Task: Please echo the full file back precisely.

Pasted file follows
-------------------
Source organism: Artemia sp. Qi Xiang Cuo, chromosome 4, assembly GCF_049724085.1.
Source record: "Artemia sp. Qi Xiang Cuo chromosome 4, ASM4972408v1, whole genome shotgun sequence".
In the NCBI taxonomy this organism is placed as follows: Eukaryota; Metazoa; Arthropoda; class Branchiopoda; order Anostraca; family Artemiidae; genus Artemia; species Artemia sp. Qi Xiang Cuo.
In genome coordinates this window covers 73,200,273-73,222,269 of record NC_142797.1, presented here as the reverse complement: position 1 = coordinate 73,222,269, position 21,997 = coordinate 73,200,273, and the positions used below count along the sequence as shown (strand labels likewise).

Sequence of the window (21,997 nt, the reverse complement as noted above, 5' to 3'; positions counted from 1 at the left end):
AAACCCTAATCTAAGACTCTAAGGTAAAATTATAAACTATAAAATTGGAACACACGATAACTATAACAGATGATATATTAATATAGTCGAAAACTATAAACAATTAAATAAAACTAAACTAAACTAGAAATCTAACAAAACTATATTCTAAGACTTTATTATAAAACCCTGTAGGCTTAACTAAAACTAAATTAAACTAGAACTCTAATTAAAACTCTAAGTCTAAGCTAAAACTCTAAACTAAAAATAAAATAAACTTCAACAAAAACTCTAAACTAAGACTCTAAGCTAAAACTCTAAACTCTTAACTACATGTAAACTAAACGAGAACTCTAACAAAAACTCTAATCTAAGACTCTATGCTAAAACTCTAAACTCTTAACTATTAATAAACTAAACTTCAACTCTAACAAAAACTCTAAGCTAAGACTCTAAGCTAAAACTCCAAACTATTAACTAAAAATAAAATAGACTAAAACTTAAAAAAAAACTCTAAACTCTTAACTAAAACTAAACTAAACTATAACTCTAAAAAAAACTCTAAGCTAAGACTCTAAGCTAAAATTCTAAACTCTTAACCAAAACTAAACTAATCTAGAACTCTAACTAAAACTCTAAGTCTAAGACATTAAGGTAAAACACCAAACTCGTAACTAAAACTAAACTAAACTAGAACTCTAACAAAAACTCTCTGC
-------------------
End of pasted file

Source organism: Artemia sp. Qi Xiang Cuo, chromosome 4, assembly GCF_049724085.1.
Source record: "Artemia sp. Qi Xiang Cuo chromosome 4, ASM4972408v1, whole genome shotgun sequence".
In the NCBI taxonomy this organism is placed as follows: Eukaryota; Metazoa; Arthropoda; class Branchiopoda; order Anostraca; family Artemiidae; genus Artemia; species Artemia sp. Qi Xiang Cuo.
In genome coordinates this window covers 73,200,273-73,222,269 of record NC_142797.1, presented here as the reverse complement: position 1 = coordinate 73,222,269, position 21,997 = coordinate 73,200,273, and the positions used below count along the sequence as shown (strand labels likewise).

Sequence of the window (21,997 nt, the reverse complement as noted above, 5' to 3'; positions counted from 1 at the left end):
AAACCCTAATCTAAGACTCTAAGGTAAAATTATAAACTATAAAATTGGAACACACGATAACTATAACAGATGATATATTAATATAGTCGAAAACTATAAACAATTAAATAAAACTAAACTAAACTAGAAATCTAACAAAACTATATTCTAAGACTTTATTATAAAACCCTGTAGGCTTAACTAAAACTAAATTAAACTAGAACTCTAATTAAAACTCTAAGTCTAAGCTAAAACTCTAAACTAAAAATAAAATAAACTTCAACAAAAACTCTAAACTAAGACTCTAAGCTAAAACTCTAAACTCTTAACTACATGTAAACTAAACGAGAACTCTAACAAAAACTCTAATCTAAGACTCTATGCTAAAACTCTAAACTCTTAACTATTAATAAACTAAACTTCAACTCTAACAAAAACTCTAAGCTAAGACTCTAAGCTAAAACTCCAAACTATTAACTAAAAATAAAATAGACTAAAACTTAAAAAAAAACTCTAAACTCTTAACTAAAACTAAACTAAACTATAACTCTAAAAAAAACTCTAAGCTAAGACTCTAAGCTAAAATTCTAAACTCTTAACCAAAACTAAACTAATCTAGAACTCTAACTAAAACTCTAAGTCTAAGACATTAAGGTAAAACACCAAACTCGTAACTAAAACTAAACTAAACTAGAACTCTAACAAAAACTCTCTGC